if (conj.) Look up if at
Old English gif (initial g- in Old English pronounced with a sound close to Modern English -y-), from Proto-Germanic *ja-ba (cognates: Old Saxon, Old Norse ef, Old Frisian gef, Old High German ibu, German ob, Dutch of "if, whether"), from PIE pronominal stem *i- [Watkins]; Klein, OED suggest probably originally from an oblique case of a noun meaning "doubt" (compare Old High German iba "condition, stipulation, doubt," Old Norse if "doubt, hesitation," Swedish jäf "exception, challenge"). As a noun from 1510s.
iffy (adj.) Look up iffy at
1937, American English, from if + -y (2). Originally associated with President Franklin D. Roosevelt.
igloo (n.) Look up igloo at
1824, Canadian English, from an Eskimo word for "house, dwelling" (compare Greenlandic igdlo "house").
Ignatius Look up Ignatius at
masc. proper name, from Latin Ignatius, collateral form of Egnatius.
igneous (adj.) Look up igneous at
1660s, from Latin igneus "of fire, fiery," from ignis "fire," from PIE *egni- "fire" (cognates: Sanskrit agnih "fire, sacrificial fire," Old Church Slavonic ogni, Lithuanian ugnis "fire").
ignis fatuus (n.) Look up ignis fatuus at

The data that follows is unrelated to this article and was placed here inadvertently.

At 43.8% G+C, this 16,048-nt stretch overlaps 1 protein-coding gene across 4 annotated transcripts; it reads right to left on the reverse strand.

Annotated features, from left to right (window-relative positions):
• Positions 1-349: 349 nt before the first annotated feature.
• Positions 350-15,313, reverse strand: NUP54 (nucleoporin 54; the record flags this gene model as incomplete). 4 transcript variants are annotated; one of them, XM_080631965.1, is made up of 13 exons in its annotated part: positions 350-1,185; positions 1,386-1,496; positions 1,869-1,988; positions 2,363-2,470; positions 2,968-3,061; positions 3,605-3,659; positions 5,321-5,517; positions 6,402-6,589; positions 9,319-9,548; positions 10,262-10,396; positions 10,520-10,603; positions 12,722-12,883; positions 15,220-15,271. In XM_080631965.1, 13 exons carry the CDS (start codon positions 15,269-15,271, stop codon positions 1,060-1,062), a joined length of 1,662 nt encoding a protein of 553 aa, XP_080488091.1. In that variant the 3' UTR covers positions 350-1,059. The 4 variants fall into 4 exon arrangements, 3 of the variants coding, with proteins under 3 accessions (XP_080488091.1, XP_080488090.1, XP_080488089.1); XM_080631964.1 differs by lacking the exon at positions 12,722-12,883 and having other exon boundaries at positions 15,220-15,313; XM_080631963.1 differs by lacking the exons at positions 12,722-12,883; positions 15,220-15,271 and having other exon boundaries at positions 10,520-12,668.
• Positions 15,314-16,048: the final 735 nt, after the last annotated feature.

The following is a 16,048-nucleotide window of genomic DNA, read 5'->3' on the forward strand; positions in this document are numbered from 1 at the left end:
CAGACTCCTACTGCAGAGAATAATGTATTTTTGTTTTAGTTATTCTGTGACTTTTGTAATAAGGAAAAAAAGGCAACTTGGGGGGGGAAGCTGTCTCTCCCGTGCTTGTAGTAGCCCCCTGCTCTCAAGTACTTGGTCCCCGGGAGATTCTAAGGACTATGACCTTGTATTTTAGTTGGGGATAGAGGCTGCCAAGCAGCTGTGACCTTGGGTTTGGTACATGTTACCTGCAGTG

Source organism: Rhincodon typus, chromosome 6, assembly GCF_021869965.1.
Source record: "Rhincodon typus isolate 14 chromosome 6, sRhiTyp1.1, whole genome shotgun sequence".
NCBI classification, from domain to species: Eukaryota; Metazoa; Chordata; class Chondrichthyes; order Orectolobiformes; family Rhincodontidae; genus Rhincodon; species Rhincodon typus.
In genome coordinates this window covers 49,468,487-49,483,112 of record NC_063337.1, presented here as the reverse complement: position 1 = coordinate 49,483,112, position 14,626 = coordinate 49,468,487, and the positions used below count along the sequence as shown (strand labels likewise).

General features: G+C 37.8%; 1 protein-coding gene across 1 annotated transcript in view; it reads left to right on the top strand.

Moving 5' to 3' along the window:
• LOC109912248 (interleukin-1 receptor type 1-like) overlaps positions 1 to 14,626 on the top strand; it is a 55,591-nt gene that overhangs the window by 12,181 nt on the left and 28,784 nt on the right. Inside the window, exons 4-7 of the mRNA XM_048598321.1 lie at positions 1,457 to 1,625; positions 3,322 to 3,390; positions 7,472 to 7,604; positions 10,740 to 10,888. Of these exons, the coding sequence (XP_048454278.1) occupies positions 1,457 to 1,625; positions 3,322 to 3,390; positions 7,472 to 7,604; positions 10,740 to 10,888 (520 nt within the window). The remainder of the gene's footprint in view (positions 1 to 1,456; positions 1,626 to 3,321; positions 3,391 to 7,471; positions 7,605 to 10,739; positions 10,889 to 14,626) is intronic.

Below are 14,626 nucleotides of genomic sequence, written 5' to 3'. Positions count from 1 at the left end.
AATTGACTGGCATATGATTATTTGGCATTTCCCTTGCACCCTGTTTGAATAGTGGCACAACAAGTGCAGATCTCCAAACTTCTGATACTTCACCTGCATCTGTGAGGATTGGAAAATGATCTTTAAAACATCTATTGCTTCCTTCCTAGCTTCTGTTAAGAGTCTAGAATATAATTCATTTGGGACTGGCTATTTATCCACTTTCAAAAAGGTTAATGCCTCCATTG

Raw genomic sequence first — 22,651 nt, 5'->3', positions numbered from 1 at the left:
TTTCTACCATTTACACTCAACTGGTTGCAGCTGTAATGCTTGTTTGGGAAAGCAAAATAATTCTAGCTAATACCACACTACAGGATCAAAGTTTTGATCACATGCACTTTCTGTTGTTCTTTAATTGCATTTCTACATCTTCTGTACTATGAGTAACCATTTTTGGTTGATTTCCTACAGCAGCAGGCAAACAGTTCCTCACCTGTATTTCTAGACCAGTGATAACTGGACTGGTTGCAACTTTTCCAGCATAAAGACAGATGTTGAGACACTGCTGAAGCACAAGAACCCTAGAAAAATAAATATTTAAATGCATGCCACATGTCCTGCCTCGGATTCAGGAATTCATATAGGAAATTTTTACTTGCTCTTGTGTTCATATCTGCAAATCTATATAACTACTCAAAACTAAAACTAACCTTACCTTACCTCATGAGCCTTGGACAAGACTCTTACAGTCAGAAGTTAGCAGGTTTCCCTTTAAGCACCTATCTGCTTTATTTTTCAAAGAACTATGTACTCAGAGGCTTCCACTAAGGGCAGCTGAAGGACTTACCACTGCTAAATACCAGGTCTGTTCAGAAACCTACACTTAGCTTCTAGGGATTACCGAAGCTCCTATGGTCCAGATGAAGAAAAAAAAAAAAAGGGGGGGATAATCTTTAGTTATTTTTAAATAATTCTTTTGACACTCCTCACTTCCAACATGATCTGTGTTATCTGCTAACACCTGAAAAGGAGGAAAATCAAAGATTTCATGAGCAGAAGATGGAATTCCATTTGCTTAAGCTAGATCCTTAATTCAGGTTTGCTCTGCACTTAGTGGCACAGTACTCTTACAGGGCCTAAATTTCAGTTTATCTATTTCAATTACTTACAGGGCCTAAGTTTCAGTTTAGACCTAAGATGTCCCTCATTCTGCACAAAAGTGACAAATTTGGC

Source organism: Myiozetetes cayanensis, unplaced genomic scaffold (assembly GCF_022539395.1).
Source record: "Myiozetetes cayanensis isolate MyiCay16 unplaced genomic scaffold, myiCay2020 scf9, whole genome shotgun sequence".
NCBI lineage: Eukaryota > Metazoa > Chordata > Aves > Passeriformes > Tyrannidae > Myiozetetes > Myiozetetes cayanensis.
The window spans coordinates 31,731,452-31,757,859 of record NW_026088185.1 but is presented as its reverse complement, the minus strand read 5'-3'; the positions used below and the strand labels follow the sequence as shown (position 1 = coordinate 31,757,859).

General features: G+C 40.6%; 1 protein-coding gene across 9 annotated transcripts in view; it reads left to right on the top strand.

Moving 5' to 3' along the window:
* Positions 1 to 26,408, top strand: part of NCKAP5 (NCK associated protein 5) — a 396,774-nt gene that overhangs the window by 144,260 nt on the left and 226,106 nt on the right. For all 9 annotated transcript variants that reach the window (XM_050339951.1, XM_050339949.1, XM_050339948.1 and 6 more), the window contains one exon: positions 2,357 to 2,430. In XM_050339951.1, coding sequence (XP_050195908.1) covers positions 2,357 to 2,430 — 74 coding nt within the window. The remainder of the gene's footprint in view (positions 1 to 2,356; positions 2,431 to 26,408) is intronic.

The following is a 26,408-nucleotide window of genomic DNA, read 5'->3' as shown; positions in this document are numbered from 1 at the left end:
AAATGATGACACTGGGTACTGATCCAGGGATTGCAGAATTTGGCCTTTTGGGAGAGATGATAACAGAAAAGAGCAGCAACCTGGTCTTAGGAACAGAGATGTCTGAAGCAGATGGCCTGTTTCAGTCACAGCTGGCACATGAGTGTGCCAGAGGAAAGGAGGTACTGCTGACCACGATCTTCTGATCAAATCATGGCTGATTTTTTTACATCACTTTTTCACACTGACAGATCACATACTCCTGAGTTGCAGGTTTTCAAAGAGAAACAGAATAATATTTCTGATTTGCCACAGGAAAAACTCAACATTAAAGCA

"will o' the wisp, jack-a-lantern," 1560s, from Medieval Latin, literally "foolish fire;" see igneous + fatuous.
ignitable (adj.) Look up ignitable at
1640s; see ignite + -able.
ignite (v.) Look up ignite at
1660s, from Latin ignitus, past participle of ignire "set on fire," from ignis "fire" (see igneous). Attested earlier as an adjective (1550s). Related: Ignited; igniting.
ignition (n.) Look up ignition at
1610s, "act of heating to the point of combustion," from French ignition (16c.) or directly from Medieval Latin ignitionem (nominative ignitio), from Latin ignire "set on fire," from ignis "fire" (see igneous). Meaning "means of sparking an internal combustion engine" is from 1881.
ignivomous (adj.) Look up ignivomous at
"vomiting fire," c. 1600, from Late Latin ignivomous, from Latin ignis "fire" (see igneous) + vomere "to vomit" (see vomit).
ignoble (adj.) Look up ignoble at
mid-15c., "of low birth," from Middle French ignoble, from Latin ignobilis "unknown, undistinguished, obscure; of base birth, not noble," from assimilated form of in- "not, opposite of" (see in- (1)) + gnobilis "well-known, famous, renowned, of superior birth" (see noble). Related: Ignobly.
ignominious (adj.) Look up ignominious at